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Day after violence, farmers take matters into their own hands: ‘Can’t rely on police anymore’

A group of 200 men had got past three layers of security barricades on Friday, claimed that the farmers’ agitation had affected their livelihood, and damaged tents and shelters while clashing with farm protesters.

Written by Amil Bhatnagar , Aranya Shankar | New Delhi |
Updated: January 31, 2021 11:57:33 am
Day after violence, farmers take matters into their own hands: ‘Can’t rely on police anymore’Volunteers are manning entry and exit points to the protest site. (Express photo by Praveen Khanna)

In the aftermath of violence at Singhu border, farmers have stepped up “internal security” — from increased vigils to checkpoints — to prevent any untoward incident and ensure “political agents” do not get a chance to incite violence again.

A group of 200 men had got past three layers of security barricades on Friday, claimed that the farmers’ agitation had affected their livelihood, and damaged tents and shelters while clashing with farm protesters. Farmers alleged that the crowd had gathered at the behest of the BJP.

Said Rupinder Singh, president, Naujawan Bharat Sabha, “We have created a security room near the main stage, 10 people are present there at all times. We are also monitoring the situation on the ground through volunteers. Fewer people are being allowed near the stage after increased checks. Youth wings of unions have been told to guard their trolleys and remain on standby in case there is a situation to control. We will not let BJP and RSS break our protest since it was them who sent people to attack us.”

On Saturday, most volunteers were seen walking around with large wooden and bamboo sticks. According to farmers, volunteers working in two shifts, between 8 am and 8 pm, are stationed at key entry-exit points to guard it — at least five stand at the main entry point of the protest to ensure filtered movement. While the stage committee manages the speeches, an extra team of 25 persons maintain vigil nearby. Another trolley next to the main stage has 10-15 volunteers who can be called for assistance round the clock. Further within the protest site, security teams have set up three checkpoints along the Kundli stretch — at the Khalsa Aid camp, a KFC outlet and TDI mall — where volunteers keep watch on entry points. A message has been sent across to protesters to immediately alert volunteers in the event of a “threat”.

“There are at least 1,500 people keeping a close watch on the protest, 24×7. We have been peaceful since day one, yet so many people managed to enter the site. Now the onus is on us to protect ourselves…,” said Rupinder.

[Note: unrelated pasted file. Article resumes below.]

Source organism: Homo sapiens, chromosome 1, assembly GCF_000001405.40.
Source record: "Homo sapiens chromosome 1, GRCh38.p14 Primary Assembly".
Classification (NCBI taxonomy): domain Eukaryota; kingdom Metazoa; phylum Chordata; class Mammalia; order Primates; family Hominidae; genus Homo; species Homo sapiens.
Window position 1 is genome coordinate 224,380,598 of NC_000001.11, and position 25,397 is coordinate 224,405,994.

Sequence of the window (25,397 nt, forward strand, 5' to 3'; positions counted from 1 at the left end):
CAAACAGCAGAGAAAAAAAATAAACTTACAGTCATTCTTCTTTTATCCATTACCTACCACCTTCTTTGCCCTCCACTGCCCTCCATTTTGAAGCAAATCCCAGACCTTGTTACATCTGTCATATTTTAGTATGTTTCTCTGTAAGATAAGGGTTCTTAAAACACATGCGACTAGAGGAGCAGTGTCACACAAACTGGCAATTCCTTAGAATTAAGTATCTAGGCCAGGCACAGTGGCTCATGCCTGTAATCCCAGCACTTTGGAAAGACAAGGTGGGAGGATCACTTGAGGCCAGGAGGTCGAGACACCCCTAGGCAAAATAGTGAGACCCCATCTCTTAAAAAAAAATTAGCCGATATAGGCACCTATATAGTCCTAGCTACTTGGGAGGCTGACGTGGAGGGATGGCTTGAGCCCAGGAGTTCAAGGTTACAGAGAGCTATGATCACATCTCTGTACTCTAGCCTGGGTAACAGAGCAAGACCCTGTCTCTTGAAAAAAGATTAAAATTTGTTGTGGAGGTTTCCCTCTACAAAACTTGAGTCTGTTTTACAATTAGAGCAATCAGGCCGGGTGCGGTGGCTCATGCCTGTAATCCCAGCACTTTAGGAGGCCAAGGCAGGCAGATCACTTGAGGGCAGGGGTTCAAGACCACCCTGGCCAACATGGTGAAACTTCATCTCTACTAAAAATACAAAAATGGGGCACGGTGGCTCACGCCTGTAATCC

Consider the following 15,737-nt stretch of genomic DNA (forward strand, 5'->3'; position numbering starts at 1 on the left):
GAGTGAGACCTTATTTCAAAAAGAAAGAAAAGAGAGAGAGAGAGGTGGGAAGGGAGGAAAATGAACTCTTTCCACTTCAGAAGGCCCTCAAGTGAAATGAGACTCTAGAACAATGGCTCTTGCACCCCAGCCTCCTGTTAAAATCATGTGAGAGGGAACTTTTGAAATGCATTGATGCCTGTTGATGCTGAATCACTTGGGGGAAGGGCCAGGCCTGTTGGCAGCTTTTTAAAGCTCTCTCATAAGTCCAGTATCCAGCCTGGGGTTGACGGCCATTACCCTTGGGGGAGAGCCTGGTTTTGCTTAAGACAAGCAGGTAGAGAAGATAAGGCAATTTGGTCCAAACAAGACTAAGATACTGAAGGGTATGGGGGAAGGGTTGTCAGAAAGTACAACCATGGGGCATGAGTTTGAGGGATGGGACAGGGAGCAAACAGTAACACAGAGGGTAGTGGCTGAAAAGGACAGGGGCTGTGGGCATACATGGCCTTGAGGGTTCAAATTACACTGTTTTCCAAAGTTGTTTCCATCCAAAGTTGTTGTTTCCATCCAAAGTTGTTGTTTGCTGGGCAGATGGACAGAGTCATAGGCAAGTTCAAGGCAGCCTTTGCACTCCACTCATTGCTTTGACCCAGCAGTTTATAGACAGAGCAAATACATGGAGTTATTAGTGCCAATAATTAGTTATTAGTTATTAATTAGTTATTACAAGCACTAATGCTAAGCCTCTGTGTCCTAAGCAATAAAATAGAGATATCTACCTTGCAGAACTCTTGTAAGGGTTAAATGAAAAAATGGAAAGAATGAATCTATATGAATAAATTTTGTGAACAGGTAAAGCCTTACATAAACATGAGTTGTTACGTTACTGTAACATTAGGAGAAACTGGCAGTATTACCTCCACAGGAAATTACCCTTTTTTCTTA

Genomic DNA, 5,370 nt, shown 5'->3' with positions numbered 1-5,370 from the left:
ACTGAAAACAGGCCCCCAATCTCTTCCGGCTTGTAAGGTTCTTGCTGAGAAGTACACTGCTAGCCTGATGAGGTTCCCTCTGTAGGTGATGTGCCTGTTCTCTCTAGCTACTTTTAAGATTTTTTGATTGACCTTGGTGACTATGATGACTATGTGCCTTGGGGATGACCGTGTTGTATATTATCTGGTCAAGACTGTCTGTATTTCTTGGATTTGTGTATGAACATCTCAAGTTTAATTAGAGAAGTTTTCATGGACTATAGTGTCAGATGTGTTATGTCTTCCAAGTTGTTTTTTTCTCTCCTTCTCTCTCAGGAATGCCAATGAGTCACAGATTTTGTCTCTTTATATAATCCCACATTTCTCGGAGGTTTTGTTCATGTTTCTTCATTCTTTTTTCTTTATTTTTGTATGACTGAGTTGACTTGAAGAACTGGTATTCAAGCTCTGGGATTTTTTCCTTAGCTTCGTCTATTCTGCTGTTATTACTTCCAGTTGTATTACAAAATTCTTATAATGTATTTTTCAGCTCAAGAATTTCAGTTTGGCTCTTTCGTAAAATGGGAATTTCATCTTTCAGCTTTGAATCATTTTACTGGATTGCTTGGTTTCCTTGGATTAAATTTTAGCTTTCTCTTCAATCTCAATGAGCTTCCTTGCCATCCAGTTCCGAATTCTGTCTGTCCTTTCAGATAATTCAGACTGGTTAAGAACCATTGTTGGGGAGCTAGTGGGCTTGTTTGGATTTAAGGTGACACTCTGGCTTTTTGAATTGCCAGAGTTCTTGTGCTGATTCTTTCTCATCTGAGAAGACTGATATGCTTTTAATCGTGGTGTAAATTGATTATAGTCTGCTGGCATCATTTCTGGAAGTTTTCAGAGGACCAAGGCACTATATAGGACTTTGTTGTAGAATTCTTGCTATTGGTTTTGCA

Around 4.30 pm, as a rumour spread that more people had collected at the site, scores of farmers rushed towards the barricades holding lathis in a matter of minutes. Amarjeet Singh from Moga district in Punjab said the heightened vigilance was necessary after Friday’s incident: “Volunteers and some others are doing pehra (rounds) of Singhu to make sure no miscreants have got in. What happened yesterday has made our belief strong that there’s a conspiracy to break our movement.”

Behind the extra security is farmers’ distrust of police forces as well. “Yesterday, police stood and watched what happened. We can’t rely on them and their barricades. So we decided to take this step of doing rounds. However, it has been made clear to everyone not to fall prey to rumour mongering, and not act unless it is in self-defence. We don’t want our protest to be painted as violent,” said Surinder Singh from Haryana’s Ambala, who has been at the protest since the beginning. Jwarmal from Haryana’s Kaithal said, “We just want to keep our protest site secure; we don’t want any violence. BJP and RSS workers are infiltrating and provoking people. Our constant rounds are enough to maintain order.”

From the stage, BKU leader Gurnam Singh Chaduni also sent out a “warning” to the government about Friday’s attack.

“I want to warn this government that they should leave this gundagardi (hooliganism). An FIR should be filed against those who are coming here and doing danga (riots),” he said.

Addressing the farmers, he said there was no going back now even if there is a crackdown. “If the police crack down on us, whether it’s night or morning, we won’t leave, we will die here (praan tyaag dene hain),” he said, reiterating that farmers should continue to keep the protest peaceful.

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